In 2013, I was fortunate to have been part of an architecture studio at NUS which was focused on defining, documenting and re-interpreting "Singapore Tropicana". We spent 13 weeks rigorously mining literature, images and precedent artefacts built during that era, and then formulating our own theses based on an artefact we had chosen. It was inspiring to uncover the fiery zeal and organic exuberance that once existed, yet depressing to be told that over the years we had been controlled and disciplined to become bonsai.
It was only appropriate and almost poetic that we had our final review at the People's Park Complex, a highly-venerated survivor of "Singapore Tropicana", in a room that sat between the podium and the tower. Adjunct Prof Tay Kheng Soon, a key member of the "Singapore Tropicana" era, and architect of the People's Park Complex was present. It was no mean feat transporting all our models from school; it took a total of one rented van and two cars to get everything over.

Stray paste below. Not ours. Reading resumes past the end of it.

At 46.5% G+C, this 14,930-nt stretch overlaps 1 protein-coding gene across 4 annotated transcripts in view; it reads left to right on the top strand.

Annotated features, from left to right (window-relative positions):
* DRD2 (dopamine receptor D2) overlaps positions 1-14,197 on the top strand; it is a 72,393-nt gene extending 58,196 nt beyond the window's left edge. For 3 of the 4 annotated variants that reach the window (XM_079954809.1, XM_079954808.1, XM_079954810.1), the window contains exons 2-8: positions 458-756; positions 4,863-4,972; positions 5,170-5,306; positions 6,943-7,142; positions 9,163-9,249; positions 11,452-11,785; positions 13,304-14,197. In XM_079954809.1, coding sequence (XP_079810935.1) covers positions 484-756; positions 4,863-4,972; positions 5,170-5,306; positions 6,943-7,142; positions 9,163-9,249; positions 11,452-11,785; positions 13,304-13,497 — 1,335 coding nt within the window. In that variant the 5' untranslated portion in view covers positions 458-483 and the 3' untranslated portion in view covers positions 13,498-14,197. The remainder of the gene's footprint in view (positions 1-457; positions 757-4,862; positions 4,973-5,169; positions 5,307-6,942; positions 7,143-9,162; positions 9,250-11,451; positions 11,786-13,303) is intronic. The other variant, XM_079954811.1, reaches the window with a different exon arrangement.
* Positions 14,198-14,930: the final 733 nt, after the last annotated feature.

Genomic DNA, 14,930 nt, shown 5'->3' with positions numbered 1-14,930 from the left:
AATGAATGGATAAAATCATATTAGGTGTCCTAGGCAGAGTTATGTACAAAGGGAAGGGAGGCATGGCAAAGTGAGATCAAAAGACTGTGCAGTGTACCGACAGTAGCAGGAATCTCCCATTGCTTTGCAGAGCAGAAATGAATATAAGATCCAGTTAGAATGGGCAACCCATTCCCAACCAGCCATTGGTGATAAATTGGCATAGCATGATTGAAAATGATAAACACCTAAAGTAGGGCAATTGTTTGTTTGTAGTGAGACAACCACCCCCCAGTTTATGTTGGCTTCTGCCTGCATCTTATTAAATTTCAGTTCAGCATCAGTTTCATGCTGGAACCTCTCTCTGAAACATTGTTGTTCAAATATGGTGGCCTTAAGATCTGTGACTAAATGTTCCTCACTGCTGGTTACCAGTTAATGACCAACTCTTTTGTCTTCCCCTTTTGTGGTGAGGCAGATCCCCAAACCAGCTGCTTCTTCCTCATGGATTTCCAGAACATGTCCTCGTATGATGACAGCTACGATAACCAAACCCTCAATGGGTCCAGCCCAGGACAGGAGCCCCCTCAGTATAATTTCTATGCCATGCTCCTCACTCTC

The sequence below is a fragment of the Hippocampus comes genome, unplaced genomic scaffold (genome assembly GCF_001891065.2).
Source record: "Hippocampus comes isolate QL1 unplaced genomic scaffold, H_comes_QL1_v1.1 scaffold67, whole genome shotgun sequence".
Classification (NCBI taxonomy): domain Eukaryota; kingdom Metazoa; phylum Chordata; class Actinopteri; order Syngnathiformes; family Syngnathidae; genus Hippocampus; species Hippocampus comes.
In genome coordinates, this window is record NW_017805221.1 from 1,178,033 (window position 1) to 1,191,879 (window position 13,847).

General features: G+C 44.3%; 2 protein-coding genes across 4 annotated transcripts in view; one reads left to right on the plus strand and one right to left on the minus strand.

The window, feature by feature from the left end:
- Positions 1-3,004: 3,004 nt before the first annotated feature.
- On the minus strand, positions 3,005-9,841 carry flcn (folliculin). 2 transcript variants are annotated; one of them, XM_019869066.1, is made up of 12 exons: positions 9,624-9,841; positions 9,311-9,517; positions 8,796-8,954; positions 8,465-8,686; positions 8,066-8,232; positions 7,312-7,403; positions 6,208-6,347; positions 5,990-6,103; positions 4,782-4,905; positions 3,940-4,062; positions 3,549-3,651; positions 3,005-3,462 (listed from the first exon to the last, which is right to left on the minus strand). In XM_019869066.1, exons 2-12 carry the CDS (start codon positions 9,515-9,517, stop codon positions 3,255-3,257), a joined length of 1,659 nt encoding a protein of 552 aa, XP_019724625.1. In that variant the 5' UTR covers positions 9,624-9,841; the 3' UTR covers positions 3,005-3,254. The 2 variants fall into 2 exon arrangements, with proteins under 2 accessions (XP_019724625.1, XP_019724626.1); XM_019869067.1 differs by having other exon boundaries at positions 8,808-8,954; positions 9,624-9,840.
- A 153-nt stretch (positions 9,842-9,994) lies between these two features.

In those weeks, I discovered Singapore, I discovered architecture, but most importantly I discovered the need for ambition. It is a studio and review that I will never forget.